Fillmore Arts Center to Lose $600,000 in Funding
By March 10, 2016 0 1528•
D.C. Public Schools has cut funding for the Fillmore Arts Center from its proposed budget for the 2016-2017 school year, according to Friends of Fillmore.
The Fillmore Arts Center provides arts education to students from the D.C. elementary schools of Hyde-Addison, Key, Marie Reed, Ross and Stoddert by offering art classes, after-school programs and Festival Evenings to showcase student work.
Friends of Fillmore, a non-profit volunteer board made up of parents and community members, posted on its website Feb. 19 that D.C. Public Schools told the five school principals that they would not receive any funding for the 2016-2017 academic year.
The center is funded in part by the individual schools, and DCPS funds the transportation, supplies and some of the salaries for the instructors. Without DCPS, the schools will have to pay for the entire program out of their own budgets.
The current operating budget for Fillmore is $1.6 million. DCPS provides $600,000.
The alternative is to have individual arts programs at each of the schools, but John Claud, president of Friends of Fillmore, says the five schools do not have the capability to run comprehensive arts programs on their own. Some are dealing with being over capacity and with being housed in temporary classrooms. They lack the space and funding to provide the spectrum of classes that the center has offered them and rely on Fillmore to give their students an opportunity to engage with the arts.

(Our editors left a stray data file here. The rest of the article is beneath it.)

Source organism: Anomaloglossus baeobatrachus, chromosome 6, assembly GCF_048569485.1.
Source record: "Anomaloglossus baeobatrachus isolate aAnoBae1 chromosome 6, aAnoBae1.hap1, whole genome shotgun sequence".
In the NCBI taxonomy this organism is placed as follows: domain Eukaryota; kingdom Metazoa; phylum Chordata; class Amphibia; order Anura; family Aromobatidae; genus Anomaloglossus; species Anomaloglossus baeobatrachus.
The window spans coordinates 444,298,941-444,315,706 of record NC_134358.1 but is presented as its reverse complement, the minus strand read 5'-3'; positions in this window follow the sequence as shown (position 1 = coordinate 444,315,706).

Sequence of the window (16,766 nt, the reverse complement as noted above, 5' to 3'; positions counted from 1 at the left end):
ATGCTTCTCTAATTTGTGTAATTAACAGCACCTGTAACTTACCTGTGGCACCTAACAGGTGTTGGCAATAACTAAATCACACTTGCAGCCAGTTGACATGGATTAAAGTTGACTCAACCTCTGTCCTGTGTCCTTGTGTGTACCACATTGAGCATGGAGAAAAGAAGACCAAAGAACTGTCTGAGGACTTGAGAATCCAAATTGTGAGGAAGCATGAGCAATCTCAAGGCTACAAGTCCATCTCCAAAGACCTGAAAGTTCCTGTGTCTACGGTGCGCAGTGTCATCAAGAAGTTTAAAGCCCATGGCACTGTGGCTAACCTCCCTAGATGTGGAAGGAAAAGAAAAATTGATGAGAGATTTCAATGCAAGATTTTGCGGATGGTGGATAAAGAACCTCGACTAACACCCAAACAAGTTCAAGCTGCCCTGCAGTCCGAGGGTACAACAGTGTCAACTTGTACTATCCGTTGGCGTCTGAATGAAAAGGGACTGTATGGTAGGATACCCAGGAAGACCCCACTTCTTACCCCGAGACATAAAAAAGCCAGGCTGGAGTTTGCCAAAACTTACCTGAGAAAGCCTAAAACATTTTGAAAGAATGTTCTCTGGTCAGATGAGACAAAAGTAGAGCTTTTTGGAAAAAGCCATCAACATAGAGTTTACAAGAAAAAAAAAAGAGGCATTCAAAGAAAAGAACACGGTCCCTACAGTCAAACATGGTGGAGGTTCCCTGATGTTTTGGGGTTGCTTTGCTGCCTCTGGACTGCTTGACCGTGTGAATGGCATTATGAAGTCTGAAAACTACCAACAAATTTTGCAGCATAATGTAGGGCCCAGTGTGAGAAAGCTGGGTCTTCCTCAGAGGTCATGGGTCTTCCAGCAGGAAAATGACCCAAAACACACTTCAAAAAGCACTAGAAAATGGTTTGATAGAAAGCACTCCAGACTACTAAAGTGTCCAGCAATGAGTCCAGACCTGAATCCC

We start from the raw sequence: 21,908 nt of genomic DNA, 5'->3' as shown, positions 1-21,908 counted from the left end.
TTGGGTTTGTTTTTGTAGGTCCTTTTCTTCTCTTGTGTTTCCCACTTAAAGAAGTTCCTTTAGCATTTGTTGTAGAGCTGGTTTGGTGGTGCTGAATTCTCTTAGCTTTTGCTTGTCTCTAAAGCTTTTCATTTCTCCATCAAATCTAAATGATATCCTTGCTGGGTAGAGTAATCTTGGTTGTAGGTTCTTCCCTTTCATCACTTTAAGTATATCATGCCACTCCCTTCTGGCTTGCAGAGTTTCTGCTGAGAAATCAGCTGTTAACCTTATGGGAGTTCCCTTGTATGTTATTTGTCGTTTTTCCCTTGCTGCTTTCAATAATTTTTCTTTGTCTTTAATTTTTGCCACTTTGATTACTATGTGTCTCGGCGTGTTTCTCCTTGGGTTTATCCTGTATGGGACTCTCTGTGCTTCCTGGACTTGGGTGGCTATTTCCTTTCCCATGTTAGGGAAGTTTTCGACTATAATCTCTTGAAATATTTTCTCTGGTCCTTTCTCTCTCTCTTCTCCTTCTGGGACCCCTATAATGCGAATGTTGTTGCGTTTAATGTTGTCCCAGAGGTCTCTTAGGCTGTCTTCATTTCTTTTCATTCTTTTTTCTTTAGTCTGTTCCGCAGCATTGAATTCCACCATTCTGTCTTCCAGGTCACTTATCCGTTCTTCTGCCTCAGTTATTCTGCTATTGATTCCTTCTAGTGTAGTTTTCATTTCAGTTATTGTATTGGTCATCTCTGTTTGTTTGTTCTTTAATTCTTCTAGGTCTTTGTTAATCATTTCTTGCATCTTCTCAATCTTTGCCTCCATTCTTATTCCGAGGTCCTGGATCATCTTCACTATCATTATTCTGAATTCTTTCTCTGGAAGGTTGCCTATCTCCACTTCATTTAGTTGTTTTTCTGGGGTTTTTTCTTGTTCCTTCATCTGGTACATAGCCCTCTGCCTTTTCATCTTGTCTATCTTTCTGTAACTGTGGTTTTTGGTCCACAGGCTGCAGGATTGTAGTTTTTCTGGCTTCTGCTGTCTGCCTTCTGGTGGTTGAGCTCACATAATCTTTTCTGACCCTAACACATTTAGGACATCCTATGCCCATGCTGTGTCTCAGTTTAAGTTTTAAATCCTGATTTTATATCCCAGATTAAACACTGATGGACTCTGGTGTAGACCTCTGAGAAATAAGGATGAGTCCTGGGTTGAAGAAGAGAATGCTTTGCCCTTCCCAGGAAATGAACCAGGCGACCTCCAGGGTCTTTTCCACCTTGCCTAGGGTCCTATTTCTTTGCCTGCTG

Claud believes that the Fillmore program is an affordable one, especially once the budget is examined and costs are trimmed down, including a transportation cost that was much higher this year than in any other year. Friends of Fillmore and the individual schools will be in conversation with DCPS to attempt to come to an understanding of an affordable budget to keep the program running, a discussion that did not happen before the announcement of the cut.
Posts on the Friends of Fillmore page as well as on the websites of Stoddert Elementary and Ross Elementary are encouraging parents and community members to call, email and tweet to DCPS and its chancellor Kaya Henderson in protest of the proposed cut.
A similar fight took place in 2013, when DCPS proposed a $300,000 budget cut for the 2013-2014 year, according to the Washington Post. DCPS eventually decided not to make cuts to the budget for that year.